We are working on a new project for which there is no precedent. It’s very early and very little has been defined. Specifically, they accused me of ignoring their requests for work. Meanwhile, I was out sick. I personally Messaged them to let them know that I could not meet for our first 1:1, and my slack status clearly said i was out. That didn’t stop the person from writing a message in a public forum that I was unwilling to partner—a group whose support I will need to deliver bold visions.
When I met with them after returning for illness, I came to know that they have a deliverable they want me to green light. (Though they didn’t present anything to
Me.) Then accused me of not helping with the deliverable. Something they did not communicate until 3 days before its deadline. I do not have a single email, slack, calendar invite, etc stating mentioning this deliverable. Further, this task is contrary to what the overall program has ageeed to, a meeting that I was privy to, and this person was not.
Their communications were heated, aggressive, and disrespectful. They explained a concept to me, then, when I was silent (not wanting to get trapped into agreeing to a scope of work that was not my place to agree to, which was clearly her MO for our first 1:1) they assumed that I didn’t understand. They said in a very snarky tone: “well I don’t know how to explain this to you any further, it’s very simple, if you don’t understand this I don’t know what to say.” We are sort of peers with many years experience. I am in a strategic role and part of leadership Conversations that this person is often not included in.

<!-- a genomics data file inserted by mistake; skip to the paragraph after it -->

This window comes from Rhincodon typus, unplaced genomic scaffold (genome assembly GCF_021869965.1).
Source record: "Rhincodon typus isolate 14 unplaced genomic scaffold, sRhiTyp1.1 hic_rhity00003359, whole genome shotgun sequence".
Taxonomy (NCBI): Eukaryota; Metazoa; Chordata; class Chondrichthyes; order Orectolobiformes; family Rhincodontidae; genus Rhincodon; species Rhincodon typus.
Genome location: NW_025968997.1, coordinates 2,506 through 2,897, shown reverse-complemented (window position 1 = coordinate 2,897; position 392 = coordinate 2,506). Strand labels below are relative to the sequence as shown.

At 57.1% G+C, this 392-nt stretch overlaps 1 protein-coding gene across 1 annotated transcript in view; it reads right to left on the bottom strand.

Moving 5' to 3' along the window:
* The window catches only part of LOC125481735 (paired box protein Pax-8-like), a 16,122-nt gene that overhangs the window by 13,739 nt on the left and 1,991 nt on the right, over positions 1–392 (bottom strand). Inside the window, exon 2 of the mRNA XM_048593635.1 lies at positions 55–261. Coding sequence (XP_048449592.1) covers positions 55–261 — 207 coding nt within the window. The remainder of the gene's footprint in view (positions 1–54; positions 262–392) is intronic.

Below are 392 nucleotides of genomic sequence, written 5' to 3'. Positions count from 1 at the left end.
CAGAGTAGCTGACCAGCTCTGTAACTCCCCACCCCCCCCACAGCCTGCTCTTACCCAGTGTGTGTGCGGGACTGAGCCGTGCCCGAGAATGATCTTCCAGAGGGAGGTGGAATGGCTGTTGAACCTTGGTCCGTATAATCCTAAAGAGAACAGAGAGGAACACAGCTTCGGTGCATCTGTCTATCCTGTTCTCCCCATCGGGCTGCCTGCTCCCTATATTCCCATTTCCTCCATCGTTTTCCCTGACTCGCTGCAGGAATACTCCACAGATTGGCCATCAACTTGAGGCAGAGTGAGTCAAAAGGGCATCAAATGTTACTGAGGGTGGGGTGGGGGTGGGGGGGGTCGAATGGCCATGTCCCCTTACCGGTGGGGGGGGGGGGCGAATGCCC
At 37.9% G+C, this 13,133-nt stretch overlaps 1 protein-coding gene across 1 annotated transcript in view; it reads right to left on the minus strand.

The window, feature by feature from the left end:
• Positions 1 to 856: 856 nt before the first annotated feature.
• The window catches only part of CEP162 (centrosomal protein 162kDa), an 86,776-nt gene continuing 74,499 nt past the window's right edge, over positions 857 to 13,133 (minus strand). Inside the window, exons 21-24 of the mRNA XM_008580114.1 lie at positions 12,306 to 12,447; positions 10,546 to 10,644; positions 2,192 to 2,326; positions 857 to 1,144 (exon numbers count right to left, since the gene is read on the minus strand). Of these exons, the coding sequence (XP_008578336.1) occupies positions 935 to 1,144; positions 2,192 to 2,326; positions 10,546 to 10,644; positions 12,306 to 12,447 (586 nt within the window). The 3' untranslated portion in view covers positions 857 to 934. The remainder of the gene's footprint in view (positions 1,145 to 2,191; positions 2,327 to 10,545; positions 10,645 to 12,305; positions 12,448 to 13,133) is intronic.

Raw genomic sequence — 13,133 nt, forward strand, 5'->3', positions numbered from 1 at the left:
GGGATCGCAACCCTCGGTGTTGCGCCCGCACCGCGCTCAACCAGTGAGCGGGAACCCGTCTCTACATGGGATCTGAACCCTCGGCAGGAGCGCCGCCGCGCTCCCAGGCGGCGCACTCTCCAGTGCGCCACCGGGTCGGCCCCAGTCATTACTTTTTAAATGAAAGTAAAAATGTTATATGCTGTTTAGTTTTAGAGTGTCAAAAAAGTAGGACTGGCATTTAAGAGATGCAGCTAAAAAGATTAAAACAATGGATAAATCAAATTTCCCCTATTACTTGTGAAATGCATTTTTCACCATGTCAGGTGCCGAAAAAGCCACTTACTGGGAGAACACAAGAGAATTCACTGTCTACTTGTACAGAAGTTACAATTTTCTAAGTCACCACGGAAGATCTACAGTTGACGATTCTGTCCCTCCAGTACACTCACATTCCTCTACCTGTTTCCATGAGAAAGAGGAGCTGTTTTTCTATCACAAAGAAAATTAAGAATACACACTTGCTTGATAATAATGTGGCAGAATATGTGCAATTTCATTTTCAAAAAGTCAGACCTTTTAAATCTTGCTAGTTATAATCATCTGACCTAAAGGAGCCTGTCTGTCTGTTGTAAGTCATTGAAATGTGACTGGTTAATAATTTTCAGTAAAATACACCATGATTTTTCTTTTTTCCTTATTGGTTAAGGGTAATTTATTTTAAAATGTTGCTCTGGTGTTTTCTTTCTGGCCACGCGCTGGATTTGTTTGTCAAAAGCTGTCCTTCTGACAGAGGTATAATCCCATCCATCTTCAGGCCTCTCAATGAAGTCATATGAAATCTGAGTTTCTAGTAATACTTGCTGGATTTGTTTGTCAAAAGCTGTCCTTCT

On insight is: they indicated that they came up with this same idea years ago, despite not knowing (and being privy to) leadership conversations that say what the idea is… that seems lilke classic turf wars.
I often tolerate very bad behavior. How can I stop this before it gets out of hand? It seems they are threatened by my role and intend to continue speaking to me in this manner. My belief is, if you wouldn’t speak to an executive that way, don’t Speak to me that way.
I am specifically seeking advice on: who should manage mitigating cross-team turf wars and managing aggressive communication and aggressive actions.
i am empathetic To their feeling of being left out, but specifically, I need advice on how I should manage the situation.
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I am a soon to be qualified accountant and I have seen great disparities between different companies in their accounting department.
Unfortunately, I did not qualify via a big 4 company or a top 50 accounting company.
I have worked for both private and FTSE listed companies and have noticed a difference in their accounting methods/styles.
I have spent the majority of my career as an assistant accountant. However, my new role is focused on management accounts and client reporting.